SCIRT will develop solutions to support systemic innovation towards a more circular fashion system and bridge this supply-demand gap. To address the demand side of the equation, SCIRT will demonstrate a complete textile-to-textile recycling system for discarded clothing, otherwise known as post-consumer textiles, involving stakeholders throughout the value chain and focusing on the recycling of natural and synthetic fibres, as well as fibre blends. With the support of technical partners and research institutes, clothing brands Decathlon, Petit Bateau, Bel & Bo, HNST and Xandres, will develop, prototype and produce six different representative types of apparel using post-consumer recycled fibres. These include formal and casual wear, sportswear, underwear and uniforms. Through this endeavour, SCIRT will prioritise quality and cost-effectiveness in order to ensure market confidence and encourage the broad uptake of post-consumer recycled fibres.
From a non-technological perspective, SCIRT will develop supporting policy measures and tools to facilitate the transition towards a circular system for apparel. This includes a framework for an eco-modulated Extended Producer Responsibility (EPR) system and a True Cost Model to quantify circularity and increase value chain transparency. Special attention will also be given to the consumer perspective. To this end, Citizen Labs engaging consumers in various European locations, as well as a wider online engagement platform, will be developed to engage citizens throughout the project in order to understand the perceptions, motivations and emotions shaping their behaviour regarding the purchase, use, and disposal of textiles.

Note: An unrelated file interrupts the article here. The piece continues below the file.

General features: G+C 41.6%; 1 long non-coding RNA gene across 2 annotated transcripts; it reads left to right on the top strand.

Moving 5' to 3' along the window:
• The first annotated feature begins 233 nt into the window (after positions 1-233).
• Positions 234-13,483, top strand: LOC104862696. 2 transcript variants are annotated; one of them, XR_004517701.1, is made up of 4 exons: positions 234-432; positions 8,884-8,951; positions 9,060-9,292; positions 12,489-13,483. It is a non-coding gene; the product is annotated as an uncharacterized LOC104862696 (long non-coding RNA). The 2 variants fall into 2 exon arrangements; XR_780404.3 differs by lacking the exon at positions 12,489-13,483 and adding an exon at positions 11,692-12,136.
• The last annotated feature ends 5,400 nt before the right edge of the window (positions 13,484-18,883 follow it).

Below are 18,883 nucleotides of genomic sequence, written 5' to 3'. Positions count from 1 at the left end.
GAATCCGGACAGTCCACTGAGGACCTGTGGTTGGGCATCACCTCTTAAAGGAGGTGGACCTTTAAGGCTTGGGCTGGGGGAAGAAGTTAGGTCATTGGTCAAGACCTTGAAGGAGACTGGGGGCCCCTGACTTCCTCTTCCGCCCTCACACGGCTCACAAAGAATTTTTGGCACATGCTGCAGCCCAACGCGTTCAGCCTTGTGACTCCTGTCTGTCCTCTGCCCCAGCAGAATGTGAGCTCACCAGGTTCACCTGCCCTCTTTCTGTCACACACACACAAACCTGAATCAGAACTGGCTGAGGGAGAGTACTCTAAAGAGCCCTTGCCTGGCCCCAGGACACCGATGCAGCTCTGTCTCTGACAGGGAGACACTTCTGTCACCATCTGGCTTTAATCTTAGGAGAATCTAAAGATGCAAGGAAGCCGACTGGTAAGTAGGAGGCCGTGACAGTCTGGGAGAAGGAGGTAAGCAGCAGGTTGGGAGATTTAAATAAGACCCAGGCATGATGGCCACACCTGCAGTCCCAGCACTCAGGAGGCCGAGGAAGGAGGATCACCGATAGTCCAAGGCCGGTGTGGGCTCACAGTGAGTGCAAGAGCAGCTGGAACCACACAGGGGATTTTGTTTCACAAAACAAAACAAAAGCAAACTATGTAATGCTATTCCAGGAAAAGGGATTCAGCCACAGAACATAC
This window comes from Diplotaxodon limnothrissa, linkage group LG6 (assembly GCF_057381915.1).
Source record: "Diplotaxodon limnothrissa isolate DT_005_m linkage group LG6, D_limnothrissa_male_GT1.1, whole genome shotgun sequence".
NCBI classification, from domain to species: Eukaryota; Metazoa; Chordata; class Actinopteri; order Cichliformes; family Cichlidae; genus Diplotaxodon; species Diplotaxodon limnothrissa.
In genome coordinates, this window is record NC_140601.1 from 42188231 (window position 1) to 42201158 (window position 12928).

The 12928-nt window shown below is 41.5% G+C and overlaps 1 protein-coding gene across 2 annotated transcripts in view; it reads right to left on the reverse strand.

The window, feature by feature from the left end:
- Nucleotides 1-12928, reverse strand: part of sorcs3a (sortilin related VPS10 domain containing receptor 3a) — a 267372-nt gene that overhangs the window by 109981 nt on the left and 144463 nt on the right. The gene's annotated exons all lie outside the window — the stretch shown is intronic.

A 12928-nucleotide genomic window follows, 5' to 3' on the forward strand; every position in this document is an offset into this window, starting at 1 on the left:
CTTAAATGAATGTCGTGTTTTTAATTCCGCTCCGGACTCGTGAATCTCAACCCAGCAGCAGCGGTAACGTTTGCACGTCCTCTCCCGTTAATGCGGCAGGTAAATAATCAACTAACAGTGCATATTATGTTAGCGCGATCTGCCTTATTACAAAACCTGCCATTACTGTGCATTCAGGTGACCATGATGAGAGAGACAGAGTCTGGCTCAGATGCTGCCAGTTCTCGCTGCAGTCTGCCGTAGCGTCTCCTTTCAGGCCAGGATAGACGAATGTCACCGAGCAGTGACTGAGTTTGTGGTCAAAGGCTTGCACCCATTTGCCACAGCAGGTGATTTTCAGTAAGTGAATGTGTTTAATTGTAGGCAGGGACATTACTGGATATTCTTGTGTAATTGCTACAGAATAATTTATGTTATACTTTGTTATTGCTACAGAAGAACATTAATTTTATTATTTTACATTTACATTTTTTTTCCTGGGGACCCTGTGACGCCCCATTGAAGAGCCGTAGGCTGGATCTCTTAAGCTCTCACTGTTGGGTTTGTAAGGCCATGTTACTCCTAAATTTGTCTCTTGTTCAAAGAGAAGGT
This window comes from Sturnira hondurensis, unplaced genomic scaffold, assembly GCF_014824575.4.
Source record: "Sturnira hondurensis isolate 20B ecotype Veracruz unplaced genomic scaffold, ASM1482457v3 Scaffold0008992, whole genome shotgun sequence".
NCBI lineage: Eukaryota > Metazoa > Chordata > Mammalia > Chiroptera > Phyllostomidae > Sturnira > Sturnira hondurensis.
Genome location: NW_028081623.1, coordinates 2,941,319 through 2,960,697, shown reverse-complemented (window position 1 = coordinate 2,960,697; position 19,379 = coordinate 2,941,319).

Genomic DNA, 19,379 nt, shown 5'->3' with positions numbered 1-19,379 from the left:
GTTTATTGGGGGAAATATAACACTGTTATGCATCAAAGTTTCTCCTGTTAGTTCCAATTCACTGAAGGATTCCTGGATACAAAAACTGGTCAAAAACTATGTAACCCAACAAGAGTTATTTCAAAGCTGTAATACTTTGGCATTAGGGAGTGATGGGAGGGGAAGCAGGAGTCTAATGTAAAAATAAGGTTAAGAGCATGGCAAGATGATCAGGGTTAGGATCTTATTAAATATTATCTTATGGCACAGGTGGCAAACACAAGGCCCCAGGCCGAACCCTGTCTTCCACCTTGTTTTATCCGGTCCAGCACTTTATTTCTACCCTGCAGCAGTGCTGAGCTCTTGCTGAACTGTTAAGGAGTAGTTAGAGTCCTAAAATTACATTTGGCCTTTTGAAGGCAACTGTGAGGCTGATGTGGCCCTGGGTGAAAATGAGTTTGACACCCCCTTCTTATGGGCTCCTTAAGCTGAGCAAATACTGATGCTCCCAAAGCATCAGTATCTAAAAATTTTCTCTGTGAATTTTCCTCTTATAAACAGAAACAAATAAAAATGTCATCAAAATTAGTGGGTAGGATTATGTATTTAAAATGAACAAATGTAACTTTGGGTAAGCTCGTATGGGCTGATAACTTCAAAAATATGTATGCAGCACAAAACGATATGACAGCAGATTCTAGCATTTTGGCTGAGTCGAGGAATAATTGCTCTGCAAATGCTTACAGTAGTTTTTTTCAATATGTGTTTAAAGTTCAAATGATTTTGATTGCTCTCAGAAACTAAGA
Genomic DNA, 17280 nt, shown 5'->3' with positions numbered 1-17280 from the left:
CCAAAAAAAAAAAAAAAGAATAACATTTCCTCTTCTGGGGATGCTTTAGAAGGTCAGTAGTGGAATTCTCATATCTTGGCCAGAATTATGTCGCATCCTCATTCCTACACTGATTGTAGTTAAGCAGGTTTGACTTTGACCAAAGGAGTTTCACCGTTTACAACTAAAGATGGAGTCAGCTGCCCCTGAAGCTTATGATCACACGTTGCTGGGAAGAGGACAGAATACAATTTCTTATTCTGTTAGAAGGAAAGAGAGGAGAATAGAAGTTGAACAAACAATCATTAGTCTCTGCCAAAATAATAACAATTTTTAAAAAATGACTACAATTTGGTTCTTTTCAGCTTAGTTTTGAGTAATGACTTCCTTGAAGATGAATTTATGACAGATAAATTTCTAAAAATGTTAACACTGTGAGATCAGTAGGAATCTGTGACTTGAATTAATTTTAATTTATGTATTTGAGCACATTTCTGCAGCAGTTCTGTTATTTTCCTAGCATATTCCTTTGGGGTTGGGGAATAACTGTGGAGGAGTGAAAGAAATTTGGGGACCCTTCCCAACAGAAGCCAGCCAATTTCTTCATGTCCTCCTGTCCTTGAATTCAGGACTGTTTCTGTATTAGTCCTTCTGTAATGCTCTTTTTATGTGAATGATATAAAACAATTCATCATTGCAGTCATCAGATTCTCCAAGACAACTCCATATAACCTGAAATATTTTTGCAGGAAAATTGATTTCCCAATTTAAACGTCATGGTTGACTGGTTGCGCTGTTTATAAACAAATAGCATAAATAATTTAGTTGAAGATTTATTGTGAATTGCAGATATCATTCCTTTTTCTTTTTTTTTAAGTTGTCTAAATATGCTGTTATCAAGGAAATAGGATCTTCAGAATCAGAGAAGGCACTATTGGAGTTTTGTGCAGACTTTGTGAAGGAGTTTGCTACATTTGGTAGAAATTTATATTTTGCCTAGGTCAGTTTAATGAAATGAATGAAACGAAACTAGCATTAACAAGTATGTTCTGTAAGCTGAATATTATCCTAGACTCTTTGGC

Over the next three years, SCIRT project partners will work to overcome current technological, economic, socio-economic and regulatory barriers faced in textiles recycling to achieve a real, lasting circular fashion economy.
The SCIRT project kicks off and partners identify the current state-of-the-art in apparel design, production and recycling, challenges and market trends, and stakeholder needs.
Designing and testing a fibre-to-fibre system by producing recycled yarns and filaments, free from harmful substances.